Starting in April, the Port of Galveston’s governing board will hold its meetings at city hall, at least temporarily.
The Wharves Board of Trustees, which governs the port, in a 5-2 vote Monday settled a monthslong controversy by deciding to move board meetings to city hall for a six-month trial period.
The board’s newest trustee, Jayson Levy, was the deciding factor after having previously voted against such a move.
“I think it’s worth trying this for six months,” Levy said. “I know I voted the other way on this last month, but I don’t care. I love being here, and I don’t really want to leave, but I think it’s worth a six-month experiment.”
Monday’s conversation was the fourth time trustees had discussed whether to keep board meetings at port offices at Shearn Moody Plaza, 123 25th St., or convene them somewhere else, interim Port Director Peter Simons said.
City hall is at 823 25th St., a few blocks south of Shearn Moody Plaza.
Trustee Elizabeth Beeton, who initiated the conversation in June, presented the board with multiple options for holding meetings and the prices of each choice at an earlier meeting. Trustees had then whittled down the options to either moving to city hall or staying put.
Beeton had argued the meeting room in Shearn Moody Plaza was too small to accommodate very many public observers and not arranged very well for meetings of a public governing board. Trustees and port staff members sit facing one another around a table, for example, rather than facing the public. Security measures at the building also made it less welcoming to the public than civic buildings such as city hall, Beeton has said.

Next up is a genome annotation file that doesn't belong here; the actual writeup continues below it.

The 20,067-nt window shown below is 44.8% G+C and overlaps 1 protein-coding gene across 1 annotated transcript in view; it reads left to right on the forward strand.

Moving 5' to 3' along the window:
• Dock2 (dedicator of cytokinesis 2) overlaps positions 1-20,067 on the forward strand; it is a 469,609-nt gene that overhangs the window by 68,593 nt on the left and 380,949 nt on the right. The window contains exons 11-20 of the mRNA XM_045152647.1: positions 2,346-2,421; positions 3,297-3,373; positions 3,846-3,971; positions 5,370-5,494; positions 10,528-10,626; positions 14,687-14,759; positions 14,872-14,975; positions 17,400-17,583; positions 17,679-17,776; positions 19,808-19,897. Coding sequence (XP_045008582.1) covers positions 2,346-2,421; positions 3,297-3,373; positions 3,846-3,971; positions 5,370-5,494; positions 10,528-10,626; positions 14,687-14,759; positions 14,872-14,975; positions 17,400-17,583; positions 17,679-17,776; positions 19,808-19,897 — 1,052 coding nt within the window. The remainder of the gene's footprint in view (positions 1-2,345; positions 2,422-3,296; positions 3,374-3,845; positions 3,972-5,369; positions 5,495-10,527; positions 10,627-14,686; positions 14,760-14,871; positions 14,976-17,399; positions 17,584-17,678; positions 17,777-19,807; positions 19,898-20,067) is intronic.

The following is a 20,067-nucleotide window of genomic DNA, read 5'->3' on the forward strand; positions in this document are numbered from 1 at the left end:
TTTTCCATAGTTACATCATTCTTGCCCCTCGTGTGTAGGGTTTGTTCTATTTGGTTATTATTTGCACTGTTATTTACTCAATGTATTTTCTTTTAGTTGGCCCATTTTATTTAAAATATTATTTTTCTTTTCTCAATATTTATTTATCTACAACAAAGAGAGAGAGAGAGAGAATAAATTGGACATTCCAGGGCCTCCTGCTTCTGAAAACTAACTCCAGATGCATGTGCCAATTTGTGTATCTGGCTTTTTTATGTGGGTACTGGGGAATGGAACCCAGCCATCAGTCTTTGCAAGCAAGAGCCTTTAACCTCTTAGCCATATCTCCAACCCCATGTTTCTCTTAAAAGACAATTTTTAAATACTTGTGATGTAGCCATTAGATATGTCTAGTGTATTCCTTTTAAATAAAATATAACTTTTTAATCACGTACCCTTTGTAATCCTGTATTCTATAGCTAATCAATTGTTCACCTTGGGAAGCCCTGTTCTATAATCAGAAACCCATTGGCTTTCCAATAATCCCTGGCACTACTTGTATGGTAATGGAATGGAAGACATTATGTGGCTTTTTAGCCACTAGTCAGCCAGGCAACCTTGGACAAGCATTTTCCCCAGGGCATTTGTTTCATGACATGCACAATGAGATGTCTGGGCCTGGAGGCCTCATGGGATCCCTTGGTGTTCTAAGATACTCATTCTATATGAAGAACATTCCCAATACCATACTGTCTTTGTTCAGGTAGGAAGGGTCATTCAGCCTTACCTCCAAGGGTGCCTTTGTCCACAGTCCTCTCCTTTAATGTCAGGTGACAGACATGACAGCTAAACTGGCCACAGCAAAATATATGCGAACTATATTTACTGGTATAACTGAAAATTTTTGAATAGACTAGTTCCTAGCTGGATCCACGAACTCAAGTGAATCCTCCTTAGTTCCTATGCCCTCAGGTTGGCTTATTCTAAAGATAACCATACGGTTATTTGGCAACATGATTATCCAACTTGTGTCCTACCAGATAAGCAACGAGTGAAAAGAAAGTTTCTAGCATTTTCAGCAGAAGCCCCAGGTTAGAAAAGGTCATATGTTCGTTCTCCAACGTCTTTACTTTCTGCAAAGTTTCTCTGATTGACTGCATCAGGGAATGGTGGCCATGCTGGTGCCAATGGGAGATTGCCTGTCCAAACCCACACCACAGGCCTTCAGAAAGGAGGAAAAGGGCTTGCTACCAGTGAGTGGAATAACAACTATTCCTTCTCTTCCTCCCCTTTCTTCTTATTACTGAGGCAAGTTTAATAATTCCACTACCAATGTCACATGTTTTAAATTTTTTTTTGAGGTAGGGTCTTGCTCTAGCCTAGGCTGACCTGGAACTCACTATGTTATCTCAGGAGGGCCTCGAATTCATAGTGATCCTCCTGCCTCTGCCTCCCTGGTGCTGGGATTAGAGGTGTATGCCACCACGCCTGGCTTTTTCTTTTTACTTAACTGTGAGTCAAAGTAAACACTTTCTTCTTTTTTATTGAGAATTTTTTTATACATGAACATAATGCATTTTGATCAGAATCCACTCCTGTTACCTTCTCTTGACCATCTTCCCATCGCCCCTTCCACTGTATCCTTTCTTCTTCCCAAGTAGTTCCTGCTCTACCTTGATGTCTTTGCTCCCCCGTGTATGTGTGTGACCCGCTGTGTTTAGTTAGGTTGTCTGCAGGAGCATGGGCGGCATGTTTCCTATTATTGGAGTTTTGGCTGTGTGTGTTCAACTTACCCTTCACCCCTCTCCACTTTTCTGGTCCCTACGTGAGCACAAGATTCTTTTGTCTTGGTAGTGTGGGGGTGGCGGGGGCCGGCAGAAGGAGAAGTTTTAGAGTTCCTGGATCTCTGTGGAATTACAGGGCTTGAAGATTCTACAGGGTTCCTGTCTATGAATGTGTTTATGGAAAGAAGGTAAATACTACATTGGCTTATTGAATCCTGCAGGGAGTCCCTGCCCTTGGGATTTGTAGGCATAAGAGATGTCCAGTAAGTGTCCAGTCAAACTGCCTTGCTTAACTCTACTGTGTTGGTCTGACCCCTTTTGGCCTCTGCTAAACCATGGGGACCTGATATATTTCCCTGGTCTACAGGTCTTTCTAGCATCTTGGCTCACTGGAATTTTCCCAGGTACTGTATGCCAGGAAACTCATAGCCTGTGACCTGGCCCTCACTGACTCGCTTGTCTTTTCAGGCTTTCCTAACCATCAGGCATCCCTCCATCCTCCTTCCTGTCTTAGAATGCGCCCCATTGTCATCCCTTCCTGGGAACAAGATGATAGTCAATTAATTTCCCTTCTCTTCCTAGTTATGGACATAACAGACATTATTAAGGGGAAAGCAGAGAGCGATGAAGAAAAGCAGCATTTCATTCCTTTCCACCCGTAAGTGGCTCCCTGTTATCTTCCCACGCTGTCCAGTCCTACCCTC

Also, Beeton brought the issue up because the port was preparing to buy new cameras to record meetings.
“City hall has already invested in high-quality cameras and has all that infrastructure installed there,” she told The Daily News in an earlier interview.
The port is a utility of the city.
Discussions about the move have not been without controversy.
“I just hate to lose this as our headquarters,” Trustee Richard DeVries said of the current meeting location. “I want to run this like a business just like everyone else, but sometimes I think you cut off your nose to spite your face.”
DeVries created a motion to keep meetings at port offices that was backed by Vice Chairman Albert Shannon and Trustee Todd Sullivan, but was voted down.
Sullivan later also supported a motion, created by Levy, to move meetings to city hall on a six-month trial basis.
Mayor and Trustee Jim Yarbrough requested the move not begin until April’s meeting to allow for some time to prepare for the move and Levy agreed.